Number 256 (Story #1), January 26, 1996 by Phillip F. Schewe and Ben Stein|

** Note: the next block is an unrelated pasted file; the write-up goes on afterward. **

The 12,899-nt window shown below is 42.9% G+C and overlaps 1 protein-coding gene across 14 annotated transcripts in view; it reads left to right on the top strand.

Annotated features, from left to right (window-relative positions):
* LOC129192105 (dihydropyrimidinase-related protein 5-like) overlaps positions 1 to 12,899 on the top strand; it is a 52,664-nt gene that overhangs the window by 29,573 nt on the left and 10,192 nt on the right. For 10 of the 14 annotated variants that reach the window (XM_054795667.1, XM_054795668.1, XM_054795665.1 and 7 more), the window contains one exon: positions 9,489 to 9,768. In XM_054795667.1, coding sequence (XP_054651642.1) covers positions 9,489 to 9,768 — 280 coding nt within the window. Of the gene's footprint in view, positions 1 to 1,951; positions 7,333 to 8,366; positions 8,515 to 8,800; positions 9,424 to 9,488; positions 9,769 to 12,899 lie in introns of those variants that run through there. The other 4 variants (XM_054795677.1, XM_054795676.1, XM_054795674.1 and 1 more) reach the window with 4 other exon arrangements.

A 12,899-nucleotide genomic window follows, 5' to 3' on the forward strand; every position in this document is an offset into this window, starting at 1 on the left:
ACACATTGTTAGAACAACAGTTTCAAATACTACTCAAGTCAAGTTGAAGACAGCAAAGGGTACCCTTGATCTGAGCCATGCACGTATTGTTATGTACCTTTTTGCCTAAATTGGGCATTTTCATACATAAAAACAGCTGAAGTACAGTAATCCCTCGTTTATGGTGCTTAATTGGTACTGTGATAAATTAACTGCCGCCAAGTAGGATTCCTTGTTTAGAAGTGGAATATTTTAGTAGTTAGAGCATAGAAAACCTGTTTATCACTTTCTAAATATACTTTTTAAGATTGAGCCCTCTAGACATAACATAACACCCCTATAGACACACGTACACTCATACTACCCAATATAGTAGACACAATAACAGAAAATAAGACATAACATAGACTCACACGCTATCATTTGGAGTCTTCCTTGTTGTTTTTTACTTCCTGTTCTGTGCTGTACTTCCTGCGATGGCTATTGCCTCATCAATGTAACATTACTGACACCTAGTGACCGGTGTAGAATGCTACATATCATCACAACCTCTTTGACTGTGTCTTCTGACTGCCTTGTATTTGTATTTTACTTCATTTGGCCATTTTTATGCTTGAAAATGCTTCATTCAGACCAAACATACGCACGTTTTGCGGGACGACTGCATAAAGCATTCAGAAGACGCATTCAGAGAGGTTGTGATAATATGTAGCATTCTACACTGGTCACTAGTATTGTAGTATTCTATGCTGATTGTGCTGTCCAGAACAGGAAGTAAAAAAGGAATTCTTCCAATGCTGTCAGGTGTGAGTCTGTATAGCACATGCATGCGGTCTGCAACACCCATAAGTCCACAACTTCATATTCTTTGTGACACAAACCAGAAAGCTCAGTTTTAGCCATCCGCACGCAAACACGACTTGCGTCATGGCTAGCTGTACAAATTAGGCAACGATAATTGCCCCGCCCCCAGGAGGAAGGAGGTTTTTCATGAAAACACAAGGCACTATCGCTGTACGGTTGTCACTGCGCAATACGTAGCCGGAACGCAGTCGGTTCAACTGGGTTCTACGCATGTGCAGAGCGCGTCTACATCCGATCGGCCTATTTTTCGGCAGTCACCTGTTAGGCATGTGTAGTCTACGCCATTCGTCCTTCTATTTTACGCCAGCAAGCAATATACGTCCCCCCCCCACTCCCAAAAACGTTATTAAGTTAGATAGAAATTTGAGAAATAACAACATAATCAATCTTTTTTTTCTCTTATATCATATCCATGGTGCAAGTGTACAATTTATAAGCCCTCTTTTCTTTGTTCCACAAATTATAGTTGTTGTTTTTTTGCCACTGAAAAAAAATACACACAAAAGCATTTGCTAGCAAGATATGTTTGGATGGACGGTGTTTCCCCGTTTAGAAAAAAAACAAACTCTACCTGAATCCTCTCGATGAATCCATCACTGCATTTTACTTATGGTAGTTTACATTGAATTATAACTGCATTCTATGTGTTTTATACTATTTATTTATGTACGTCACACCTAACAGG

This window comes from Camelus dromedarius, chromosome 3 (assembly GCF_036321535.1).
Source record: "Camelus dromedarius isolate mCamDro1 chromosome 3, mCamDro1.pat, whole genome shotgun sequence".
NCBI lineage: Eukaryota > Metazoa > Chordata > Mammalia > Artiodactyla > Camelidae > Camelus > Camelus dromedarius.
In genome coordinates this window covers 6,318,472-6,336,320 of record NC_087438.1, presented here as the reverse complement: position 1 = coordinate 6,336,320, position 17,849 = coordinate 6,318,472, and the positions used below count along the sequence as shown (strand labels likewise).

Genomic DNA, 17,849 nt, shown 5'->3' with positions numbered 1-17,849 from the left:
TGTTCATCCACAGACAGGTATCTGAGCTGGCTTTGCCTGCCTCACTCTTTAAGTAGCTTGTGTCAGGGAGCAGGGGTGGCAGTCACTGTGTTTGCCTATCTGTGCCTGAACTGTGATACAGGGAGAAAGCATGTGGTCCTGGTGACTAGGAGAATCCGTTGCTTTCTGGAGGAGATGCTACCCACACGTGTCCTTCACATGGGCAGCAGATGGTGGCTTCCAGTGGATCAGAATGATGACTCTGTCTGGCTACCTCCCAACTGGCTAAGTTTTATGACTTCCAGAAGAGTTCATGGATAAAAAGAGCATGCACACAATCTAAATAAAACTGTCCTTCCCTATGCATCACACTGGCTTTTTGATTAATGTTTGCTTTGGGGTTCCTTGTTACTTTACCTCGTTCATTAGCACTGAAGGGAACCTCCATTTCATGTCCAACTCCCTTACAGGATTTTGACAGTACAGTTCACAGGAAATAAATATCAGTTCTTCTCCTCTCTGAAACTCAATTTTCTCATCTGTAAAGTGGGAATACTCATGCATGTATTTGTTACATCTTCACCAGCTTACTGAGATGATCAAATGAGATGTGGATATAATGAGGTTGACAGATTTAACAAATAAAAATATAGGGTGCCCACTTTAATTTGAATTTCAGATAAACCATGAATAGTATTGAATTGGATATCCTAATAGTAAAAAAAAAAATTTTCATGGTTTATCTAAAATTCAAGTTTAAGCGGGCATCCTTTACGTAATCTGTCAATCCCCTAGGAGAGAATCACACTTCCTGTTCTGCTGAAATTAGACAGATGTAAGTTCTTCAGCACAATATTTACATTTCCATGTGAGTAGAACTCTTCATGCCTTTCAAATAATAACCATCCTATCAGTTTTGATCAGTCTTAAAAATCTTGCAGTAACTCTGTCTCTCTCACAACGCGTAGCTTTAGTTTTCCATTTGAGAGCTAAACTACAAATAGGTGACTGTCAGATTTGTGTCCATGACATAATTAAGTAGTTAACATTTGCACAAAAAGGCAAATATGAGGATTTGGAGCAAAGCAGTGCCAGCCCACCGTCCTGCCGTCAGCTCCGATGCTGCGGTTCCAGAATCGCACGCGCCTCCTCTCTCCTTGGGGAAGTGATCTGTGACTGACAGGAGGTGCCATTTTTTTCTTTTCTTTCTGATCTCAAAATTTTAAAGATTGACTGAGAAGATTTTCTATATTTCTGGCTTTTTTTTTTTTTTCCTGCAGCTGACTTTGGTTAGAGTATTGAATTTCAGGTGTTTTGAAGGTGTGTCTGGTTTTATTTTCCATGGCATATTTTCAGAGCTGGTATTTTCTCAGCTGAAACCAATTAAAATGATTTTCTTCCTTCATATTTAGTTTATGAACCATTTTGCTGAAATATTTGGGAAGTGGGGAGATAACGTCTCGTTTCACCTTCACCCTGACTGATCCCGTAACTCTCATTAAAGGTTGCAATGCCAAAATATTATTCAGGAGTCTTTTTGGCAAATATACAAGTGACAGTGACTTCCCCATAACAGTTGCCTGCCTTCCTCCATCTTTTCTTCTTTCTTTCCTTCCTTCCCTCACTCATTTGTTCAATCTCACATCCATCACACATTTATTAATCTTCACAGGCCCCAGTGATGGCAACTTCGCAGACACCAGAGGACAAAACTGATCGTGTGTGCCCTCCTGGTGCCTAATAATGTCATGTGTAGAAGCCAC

MACHOS MAY MAKE UP A CONSIDERABLE FRACTION OF DARK MATTER in our galaxy's halo, a new study shows. Last year the MACHO (massive compact halo object) collaboration announced the observation of three events in which the light from a star in the Large Magellanic Cloud brightened as a result of gravitational microlensing by a nonluminous object lying in the galactic halo along our line of sight. At last week's meeting of the American Astronomical Society in San Antonio, David Bennett of Livermore announced that the MACHO team has now recorded seven events. Since their report last year, the team has improved the sensitivity of its detection process, both of lighter halo objects (down to 10**-6 solar masses) and heavier objects (1 solar mass). The greater mass sensitivity was decisive: the seven events appear to correspond to white dwarfs in the range 0.1 to 1.0 solar masses. The MACHO group finds these needles in a haystack by taking pictures of the 9 million stars every night and looking for telltale light enhancements. The event sample is not very large, but the researchers are so confident of their events that they use the number to estimate a value of at least 50% as the likely contribution of MACHOs to the dark matter believed to be lurking in the halo.